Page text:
Who Owns User-Generated Content – The User or The Site?

User-generated content is all the rage these days on the web. While creating a site where most of the content is created by users is certainly the trendy approach, one question that we need to answer is who owns the Who Owns User Generated Contentcontent? Is it the user or the site owner?

User-Generated Content

Just what is user-generated content? Well, consider a site such as Facebook. Almost all of the content published on Facebook is created by users. Think about it. When you look at your Facebook page, how much of the information is produced by Facebook? Everything you read is coming from a third source whether it is you or some other content provider. It is a brilliant business model.

You can’t understate the value of user-generated content. To understand why, just consider an issue like search engine optimization. Google looks at over 200 different factors in determining how to rank sites. A couple of the factors are clearly how often the site adds content and how much of the content is unique.

Wikipedia is a platform full of user-generated content and is updated multiple times every day by users. Where do we find Wikipedia in the search engine results? If there is a page in Wikipedia for the keyword in question, you can expect to see that Wiki page in the top five positions in the search results.

Copyright

User-generated content can involve a number of different legal subjects. The most common and obvious is the issue of copyright.

As the names suggest, a copyright is the right to copy a work. When Stephen King writes a new novel, he owns the right to reproduce the book and sell it. The copyright is affixed automatically when King finishes the book. While it is true that filing for copyright with the Copyright Office in the Library of Congress is a smart move, it is not necessary to perfect a copyright.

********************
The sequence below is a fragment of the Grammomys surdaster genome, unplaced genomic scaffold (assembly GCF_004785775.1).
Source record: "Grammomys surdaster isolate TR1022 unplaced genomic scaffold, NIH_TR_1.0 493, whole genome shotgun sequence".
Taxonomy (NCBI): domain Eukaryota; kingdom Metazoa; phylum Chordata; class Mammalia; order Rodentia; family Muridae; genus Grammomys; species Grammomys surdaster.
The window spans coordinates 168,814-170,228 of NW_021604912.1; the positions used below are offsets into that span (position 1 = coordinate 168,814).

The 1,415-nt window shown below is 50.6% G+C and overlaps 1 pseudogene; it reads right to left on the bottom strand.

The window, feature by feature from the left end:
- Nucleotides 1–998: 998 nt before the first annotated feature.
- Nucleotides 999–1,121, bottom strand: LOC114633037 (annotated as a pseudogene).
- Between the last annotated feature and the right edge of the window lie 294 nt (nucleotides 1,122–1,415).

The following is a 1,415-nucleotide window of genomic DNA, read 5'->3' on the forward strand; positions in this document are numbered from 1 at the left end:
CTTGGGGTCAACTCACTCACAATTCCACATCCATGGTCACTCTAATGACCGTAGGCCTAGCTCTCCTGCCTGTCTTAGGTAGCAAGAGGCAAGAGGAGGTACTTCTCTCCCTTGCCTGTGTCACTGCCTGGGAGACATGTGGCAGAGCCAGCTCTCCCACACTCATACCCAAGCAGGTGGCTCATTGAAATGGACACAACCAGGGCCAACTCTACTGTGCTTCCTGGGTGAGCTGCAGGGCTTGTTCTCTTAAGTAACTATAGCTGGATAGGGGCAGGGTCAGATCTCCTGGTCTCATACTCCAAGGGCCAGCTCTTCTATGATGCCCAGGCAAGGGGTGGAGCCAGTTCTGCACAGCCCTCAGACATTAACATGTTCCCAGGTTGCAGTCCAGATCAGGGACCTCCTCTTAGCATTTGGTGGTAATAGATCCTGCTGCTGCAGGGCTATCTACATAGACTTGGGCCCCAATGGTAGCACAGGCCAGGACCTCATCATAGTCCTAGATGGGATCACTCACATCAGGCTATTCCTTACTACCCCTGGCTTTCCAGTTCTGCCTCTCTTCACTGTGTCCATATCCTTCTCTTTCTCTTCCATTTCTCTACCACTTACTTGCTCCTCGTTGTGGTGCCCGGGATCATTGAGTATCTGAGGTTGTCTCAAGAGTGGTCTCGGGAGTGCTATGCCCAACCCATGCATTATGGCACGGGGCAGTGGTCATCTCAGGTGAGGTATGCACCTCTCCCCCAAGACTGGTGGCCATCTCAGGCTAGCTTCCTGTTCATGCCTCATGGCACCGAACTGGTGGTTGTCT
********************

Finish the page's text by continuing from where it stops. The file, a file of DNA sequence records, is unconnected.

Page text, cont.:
This creates an interesting conundrum when it comes to user-generated content sites. This conundrum also answers our central question. The person who creates the material in question is the owner of that content.

As I write this, Lance Armstrong is being stripped of his titles for the Tour de France because of doping allegations. Let’s assume I log into my Facebook account and write a passionate defense of him in a post. People agree with the post and share it with their friends. Who owns the written text in the post? I do. Conversely, Facebook has no ownership rights in that text. Then how can Facebook use the comment without paying a royalty? We find the answer in the terms of the site.

Licensing

How does one get around the copyright issue? How do sites like Facebook and Twitter avoid being sued? The lawyers include user-generated content licenses in the terms of use. These licensing provisions give the site the right to publish and distribute the content without paying a royalty fee.

Forming A Contract

What most people fail to understand is the terms of a site act as a contract between the site owner and the person using it. For the contract to be binding, however, certain formalities need to be undertaken. In most jurisdictions, the site must require the visitor to affirmatively agree to the terms. This agreement is accomplished by requiring the user to click a box acknowledging they have read and agreed to the terms of use for the site.

Nobody Read Terms

A common argument I hear from webmasters and site owners goes something like this:

“Nobody reads terms of use, so I don’t need them.”

As a general notion, I think we can all agree most people don’t read the terms or privacy policy on a website. While a valid point, it is also irrelevant. If you get sued, two parties are definitely going to be reading the terms of use for your site – the judge and jury. If you have no terms or they are written poorly, you are in for a world of hurt. In my mind, this makes getting your terms of use dialed in correctly a no-brainer.

In Closing

There is little doubt that user-generated content sites are here to stay. If you have one or are considering opening one, it is vital that you understand the copyright is a huge issue that you must address in terms of use for the site. Members own the copyright to the content they publish on the site. You must obtain a license clarifying the use of the user-generated content.

Richard A. Chapo, Esq.